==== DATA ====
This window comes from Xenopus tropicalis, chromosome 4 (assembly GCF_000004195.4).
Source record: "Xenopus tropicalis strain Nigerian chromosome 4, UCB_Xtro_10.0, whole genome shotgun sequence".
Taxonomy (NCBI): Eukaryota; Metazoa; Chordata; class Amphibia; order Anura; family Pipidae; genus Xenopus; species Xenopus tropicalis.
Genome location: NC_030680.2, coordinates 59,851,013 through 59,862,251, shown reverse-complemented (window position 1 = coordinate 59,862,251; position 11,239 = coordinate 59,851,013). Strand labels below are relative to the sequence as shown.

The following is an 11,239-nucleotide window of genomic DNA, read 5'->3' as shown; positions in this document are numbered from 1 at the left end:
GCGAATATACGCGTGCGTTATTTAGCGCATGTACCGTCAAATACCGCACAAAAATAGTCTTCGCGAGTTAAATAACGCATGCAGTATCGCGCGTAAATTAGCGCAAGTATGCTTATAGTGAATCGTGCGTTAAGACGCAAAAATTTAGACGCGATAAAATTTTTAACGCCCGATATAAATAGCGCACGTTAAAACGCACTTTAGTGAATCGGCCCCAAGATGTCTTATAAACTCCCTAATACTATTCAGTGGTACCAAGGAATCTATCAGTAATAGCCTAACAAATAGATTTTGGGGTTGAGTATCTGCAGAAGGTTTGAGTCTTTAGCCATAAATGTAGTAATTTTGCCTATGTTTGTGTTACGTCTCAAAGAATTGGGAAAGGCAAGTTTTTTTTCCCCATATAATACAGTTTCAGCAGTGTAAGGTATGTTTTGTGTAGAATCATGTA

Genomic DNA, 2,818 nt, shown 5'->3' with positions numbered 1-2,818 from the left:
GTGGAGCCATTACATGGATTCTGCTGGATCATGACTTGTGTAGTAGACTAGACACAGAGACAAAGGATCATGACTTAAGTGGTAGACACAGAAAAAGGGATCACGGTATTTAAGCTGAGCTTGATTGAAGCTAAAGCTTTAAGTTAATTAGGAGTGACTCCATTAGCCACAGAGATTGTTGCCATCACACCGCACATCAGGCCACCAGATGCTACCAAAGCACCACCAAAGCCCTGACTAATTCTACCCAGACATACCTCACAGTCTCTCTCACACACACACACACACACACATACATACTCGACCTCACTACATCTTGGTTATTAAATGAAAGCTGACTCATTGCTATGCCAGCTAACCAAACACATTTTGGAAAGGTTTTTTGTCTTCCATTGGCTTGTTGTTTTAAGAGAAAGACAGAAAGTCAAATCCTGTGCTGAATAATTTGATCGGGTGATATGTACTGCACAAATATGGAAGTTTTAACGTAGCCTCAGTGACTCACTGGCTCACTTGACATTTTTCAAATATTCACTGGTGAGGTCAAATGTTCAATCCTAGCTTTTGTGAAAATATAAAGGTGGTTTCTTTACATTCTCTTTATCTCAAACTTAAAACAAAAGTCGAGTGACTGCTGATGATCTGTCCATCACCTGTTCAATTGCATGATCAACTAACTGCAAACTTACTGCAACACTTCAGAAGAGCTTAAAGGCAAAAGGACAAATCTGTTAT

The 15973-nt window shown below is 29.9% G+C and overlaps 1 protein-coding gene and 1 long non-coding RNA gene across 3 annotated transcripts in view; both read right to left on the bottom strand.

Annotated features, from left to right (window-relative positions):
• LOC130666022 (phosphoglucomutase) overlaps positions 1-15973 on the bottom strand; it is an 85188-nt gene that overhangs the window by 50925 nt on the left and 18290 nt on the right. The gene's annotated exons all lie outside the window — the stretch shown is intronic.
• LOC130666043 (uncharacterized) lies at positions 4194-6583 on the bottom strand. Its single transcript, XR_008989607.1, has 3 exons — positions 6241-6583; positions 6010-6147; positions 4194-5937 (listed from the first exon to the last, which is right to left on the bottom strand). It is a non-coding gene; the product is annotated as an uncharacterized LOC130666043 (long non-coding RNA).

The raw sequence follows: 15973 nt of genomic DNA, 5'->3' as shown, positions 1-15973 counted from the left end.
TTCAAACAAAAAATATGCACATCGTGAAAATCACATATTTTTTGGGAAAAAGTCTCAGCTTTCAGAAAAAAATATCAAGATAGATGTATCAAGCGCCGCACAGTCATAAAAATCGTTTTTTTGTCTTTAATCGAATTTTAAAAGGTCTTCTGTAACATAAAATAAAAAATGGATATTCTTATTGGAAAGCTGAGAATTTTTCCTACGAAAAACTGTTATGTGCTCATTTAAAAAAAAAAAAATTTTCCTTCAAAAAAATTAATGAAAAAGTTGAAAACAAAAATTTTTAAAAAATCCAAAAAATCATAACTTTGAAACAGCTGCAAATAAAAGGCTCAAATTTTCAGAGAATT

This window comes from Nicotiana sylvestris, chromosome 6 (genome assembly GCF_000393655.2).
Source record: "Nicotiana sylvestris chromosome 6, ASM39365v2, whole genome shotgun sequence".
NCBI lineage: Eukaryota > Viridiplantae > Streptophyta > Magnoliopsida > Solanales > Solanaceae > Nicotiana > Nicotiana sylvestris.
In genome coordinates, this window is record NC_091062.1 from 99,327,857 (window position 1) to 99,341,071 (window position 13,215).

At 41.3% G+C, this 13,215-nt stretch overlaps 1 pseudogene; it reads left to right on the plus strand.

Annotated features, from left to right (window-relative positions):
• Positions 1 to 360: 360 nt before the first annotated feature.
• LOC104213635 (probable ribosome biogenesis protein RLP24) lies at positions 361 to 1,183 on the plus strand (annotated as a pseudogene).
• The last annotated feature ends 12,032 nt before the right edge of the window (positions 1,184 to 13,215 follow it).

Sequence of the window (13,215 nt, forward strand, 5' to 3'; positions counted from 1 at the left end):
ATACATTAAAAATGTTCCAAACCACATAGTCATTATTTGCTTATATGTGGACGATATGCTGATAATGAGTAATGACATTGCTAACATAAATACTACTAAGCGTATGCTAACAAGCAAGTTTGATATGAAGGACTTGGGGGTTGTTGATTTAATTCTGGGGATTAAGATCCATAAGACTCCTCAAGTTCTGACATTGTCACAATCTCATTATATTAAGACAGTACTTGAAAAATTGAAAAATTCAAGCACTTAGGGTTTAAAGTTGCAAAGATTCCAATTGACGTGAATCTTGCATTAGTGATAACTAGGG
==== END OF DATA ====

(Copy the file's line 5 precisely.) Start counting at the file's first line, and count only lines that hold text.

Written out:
The following is an 11,239-nucleotide window of genomic DNA, read 5'->3' as shown; positions in this document are numbered from 1 at the left end: